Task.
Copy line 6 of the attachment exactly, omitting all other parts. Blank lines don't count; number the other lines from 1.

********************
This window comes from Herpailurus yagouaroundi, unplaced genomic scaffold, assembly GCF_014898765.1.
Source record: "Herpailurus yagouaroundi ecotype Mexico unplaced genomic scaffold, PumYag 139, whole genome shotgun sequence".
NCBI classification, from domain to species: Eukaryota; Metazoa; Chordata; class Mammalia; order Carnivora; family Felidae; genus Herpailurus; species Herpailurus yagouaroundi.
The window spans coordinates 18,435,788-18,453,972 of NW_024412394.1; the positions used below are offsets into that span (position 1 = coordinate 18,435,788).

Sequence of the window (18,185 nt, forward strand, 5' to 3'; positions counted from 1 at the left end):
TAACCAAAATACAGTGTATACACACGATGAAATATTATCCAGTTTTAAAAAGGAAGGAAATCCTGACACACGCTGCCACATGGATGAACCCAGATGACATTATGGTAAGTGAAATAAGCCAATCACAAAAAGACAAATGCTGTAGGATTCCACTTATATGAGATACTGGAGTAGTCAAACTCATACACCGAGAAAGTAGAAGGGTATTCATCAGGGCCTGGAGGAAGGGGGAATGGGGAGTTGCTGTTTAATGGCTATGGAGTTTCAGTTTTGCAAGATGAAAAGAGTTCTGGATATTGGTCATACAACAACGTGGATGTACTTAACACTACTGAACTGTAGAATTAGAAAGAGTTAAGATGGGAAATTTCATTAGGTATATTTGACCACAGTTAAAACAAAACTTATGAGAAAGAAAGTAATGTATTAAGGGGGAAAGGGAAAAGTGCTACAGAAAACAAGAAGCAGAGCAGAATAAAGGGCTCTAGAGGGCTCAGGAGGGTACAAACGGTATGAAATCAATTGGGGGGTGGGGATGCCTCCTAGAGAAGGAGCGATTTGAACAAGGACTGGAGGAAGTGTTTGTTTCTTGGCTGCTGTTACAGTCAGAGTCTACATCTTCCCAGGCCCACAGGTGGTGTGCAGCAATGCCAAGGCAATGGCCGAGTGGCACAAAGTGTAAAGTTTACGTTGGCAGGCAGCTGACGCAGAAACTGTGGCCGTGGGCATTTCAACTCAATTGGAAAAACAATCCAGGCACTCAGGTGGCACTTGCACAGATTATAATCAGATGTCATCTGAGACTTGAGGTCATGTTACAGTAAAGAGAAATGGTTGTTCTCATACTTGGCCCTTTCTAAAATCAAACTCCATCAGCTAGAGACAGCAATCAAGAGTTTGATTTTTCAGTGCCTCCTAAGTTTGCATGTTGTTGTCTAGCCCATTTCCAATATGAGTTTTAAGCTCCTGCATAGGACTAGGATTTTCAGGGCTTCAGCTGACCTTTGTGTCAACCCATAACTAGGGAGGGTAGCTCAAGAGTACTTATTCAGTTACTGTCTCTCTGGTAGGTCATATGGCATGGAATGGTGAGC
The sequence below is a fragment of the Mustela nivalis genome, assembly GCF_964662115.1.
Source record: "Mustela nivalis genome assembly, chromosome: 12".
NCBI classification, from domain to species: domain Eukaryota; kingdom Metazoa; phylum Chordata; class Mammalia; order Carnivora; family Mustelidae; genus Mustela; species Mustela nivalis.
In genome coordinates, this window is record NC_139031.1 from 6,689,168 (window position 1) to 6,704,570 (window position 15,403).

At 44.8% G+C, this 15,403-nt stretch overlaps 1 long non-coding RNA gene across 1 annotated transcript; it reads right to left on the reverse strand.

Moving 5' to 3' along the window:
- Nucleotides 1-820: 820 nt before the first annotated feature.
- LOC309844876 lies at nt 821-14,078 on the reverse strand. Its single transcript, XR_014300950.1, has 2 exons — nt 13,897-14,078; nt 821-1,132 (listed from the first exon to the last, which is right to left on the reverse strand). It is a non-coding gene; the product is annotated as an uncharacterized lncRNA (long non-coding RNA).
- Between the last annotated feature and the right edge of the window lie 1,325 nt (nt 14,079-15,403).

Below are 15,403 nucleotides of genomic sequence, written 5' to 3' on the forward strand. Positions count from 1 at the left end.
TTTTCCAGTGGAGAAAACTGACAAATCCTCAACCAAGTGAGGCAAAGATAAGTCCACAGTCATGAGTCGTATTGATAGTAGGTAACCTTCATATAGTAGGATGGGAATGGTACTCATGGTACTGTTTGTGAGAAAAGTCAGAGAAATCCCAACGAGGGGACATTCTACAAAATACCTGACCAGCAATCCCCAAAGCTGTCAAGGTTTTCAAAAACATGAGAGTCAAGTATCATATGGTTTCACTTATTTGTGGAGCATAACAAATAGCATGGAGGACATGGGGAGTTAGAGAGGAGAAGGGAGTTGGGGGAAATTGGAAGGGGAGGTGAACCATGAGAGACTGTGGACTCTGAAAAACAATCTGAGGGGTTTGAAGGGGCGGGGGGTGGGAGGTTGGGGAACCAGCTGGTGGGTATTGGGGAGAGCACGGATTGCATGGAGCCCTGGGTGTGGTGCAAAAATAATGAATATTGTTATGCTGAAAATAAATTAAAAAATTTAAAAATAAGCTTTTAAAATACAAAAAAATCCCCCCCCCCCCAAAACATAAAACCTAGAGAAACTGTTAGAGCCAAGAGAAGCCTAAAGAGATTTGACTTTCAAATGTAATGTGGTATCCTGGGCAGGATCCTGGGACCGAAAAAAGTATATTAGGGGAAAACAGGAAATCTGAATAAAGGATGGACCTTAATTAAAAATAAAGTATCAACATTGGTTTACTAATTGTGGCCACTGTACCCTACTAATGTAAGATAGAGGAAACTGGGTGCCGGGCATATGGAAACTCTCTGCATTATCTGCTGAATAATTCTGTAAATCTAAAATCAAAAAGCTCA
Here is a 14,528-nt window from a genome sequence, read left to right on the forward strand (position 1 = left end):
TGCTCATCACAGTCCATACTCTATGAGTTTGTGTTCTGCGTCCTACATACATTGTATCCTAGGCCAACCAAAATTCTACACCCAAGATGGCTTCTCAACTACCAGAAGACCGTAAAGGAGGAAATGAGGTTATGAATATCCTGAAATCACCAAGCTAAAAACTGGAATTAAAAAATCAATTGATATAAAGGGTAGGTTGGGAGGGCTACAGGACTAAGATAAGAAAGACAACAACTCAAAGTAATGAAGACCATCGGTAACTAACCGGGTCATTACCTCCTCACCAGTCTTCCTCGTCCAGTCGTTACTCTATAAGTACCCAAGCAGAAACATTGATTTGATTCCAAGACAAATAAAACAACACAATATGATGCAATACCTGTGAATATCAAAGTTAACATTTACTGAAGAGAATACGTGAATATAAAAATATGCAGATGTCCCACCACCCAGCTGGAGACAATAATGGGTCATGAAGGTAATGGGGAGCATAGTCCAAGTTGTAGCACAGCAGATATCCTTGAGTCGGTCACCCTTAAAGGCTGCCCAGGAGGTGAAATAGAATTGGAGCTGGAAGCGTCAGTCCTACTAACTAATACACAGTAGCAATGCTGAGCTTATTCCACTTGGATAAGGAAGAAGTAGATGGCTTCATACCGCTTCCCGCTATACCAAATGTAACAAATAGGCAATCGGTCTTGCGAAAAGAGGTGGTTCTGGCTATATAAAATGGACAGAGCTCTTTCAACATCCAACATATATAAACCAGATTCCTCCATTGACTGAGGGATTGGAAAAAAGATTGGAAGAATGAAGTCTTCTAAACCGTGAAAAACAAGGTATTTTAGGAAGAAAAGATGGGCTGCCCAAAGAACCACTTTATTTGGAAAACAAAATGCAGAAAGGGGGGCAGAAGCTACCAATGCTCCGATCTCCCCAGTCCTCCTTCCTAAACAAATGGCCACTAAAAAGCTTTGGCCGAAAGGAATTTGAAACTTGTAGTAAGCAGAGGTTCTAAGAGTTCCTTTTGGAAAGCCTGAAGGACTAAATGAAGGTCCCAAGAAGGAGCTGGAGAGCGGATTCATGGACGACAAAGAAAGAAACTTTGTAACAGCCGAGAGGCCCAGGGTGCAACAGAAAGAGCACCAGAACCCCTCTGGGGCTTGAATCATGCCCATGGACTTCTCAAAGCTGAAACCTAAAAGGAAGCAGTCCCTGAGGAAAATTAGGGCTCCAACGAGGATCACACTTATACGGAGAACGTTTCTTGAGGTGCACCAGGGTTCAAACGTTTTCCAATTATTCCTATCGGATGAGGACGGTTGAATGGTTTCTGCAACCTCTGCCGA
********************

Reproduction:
TAACCAAAATACAGTGTATACACACGATGAAATATTATCCAGTTTTAAAAAGGAAGGAAATCCTGACACACGCTGCCACATGGATGAACCCAGATGACATTATGGTAAGTGAAATAAGCCAATCACAAAAAGACAAATGCTGTAGGATTCCACTTATATGAGATACTGGAGTAGTCAAACTCATACACCGAGAAAGTAGAAGGGTATTCATCAGGGCCTGGAGGAAGGGGGAATGGGGAGTTGCTGTTTAATGGCTATGGAGTTTCAGTTTTGCAAGATGAAAAGAGTTCTGGATATTGGTCATACAACAACGTGGATGTACTTAACACTACTGAACTGTAGAATTAGAAAGAGTTAAGATGGGAAATTTCATTAGGTATATTTGACCACAGTTAAAACAAAACTTATGAGAAAGAAAGTAATGTATTAAGGGGGAAAGGGAAAAGTGCTACAGAAAACAAGAAGCAGAGCAGAATAAAGGGCTCTAGAGGGCTCAGGAGGGTACAAACGGTATGAAATCAATTGGGGGGTGGGGATGCCTCCTAGAGAAGGAGCGATTTGAACAAGGACTGGAGGAAGTGTTTGTTTCTTGGCTGCTGTTACAGTCAGAGTCTACATCTTCCCAGGCCCACAGGTGGTGTGCAGCAATGCCAAGGCAATGGCCGAGTGGCACAAAGTGTAAAGTTTACGTTGGCAGGCAGCTGACGCAGAAACTGTGGCCGTGGGCATTTCAACTCAATTGGAAAAACAATCCAGGCACTCAGGTGGCACTTGCACAGATTATAATCAGATGTCATCTGAGACTTGAGGTCATGTTACAGTAAAGAGAAATGGTTGTTCTCATACTTGGCCCTTTCTAAAATCAAACTCCATCAGCTAGAGACAGCAATCAAGAGTTTGATTTTTCAGTGCCTCCTAAGTTTGCATGTTGTTGTCTAGCCCATTTCCAATATGAGTTTTAAGCTCCTGCATAGGACTAGGATTTTCAGGGCTTCAGCTGACCTTTGTGTCAACCCATAACTAGGGAGGGTAGCTCAAGAGTACTTATTCAGTTACTGTCTCTCTGGTAGGTCATATGGCATGGAATGGTGAGC